A couple of weeks ago, Mr Shafqat Mahmood, the federal minister of education held a dialogue with quite a large gathering of academics and scholars at Iqbal Academy, Lahore. I was also persuaded to join in. Several issues were flagged up by the audience in that interaction and Mr. Mahmood dealt with every issue in a very mature manner. One of the assertions emphatically put forward is the theme of our discussion today. It was about the introduction of Urdu as a medium of instruction. Many of those present voiced favourable opinions for Urdu to be the only language for imparting education in our multi-lingual polity. Urdu was also projected as a potential source of harmony in Pakistani society, which is riddled with social and lingual fault lines. My own position is that Urdu is the lingua franca for a vast majority of Pakistanis but its acceptability as a medium of instruction is highly contested across lingual and cultural divides.
Mr Mahmood said he was cognizant of the need for a single medium for education because the anathema of socio-cultural polarization can only be done away with, if we have a single medium of instruction. Madrasa students can’t interact with their counterparts from an English medium school, he said in all earnestness. And it is an incontrovertible fact. In view of the social divisiveness, that multiple systems of education are fostering, Mahmood told the audience, a decision had been taken to make Urdu the only medium for imparting education up to primary level. He said the government would make sure that every school complied with this directive. Granted that Mr Mahmood’s concern of is justified, the problem lies with prognosis, particularly at the practical level. Nothing is more important today than education reforms, and the issue of language is of paramount importance in this regard.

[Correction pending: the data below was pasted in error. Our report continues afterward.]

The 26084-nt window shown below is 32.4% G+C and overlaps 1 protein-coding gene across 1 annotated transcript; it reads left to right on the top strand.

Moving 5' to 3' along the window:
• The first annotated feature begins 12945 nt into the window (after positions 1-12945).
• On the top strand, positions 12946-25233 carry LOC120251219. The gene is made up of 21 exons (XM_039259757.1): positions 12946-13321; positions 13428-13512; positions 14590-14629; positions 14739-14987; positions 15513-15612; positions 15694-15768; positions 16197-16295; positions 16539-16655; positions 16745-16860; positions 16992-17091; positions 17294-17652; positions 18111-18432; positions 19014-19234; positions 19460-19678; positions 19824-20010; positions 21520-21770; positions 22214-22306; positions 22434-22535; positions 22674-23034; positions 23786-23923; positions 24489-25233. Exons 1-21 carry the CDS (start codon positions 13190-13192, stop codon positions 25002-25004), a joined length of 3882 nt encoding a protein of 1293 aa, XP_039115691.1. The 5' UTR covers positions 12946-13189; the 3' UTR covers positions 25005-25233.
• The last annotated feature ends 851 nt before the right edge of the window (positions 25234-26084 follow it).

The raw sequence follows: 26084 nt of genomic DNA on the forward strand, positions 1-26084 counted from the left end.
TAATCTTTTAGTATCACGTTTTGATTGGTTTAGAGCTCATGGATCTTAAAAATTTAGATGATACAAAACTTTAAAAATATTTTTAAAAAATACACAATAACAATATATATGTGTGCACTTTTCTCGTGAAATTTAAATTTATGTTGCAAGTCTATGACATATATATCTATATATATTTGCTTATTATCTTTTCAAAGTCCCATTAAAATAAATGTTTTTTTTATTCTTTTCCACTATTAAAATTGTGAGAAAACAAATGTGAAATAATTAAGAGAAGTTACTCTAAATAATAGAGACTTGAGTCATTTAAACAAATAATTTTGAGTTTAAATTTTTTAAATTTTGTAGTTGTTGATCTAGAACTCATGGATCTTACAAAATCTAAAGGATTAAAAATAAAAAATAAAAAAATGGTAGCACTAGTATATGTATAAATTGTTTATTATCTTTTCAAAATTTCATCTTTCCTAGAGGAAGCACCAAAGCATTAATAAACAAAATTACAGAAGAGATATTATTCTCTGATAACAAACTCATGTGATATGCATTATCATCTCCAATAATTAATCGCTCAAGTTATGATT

After listening to the views of several scholarly figures, which were conspicuously similar in their tenor and content, I too broke my silence. None of the post-colonial states have, until this time, opted to impart education in local language(s). Except for an odd exception, all have stuck with English (or their former colonial language) as the medium of instruction. In Afro-Asian post-colonial settings, the societies comprise of multiple cultures as well as myriad lingual groups, and thus, picking any one language as the sole medium of instruction is likely to become a contentious issue.
Nigeria has almost 250 languages and dialects and most of these languages have equally rich cultural history. Therefore, assigning the role of the medium of instruction to anyone language would unleash internecine differences between the concerned groups. That probably was the reason renowned Nigerian writer Chinua Achebe (1930-2013) very strongly advocated that all education ought to be given in English. Without alluding to specific case, I will endorse Achebe’s assertion, considering the advantage that English enjoys, as a neutral language. Culturally, it is equally distant from all tribal groups and clans involved. Therefore, one can argue that English should be indigenized and adopted instead of being discarded altogether. That was exactly what I said to the minister.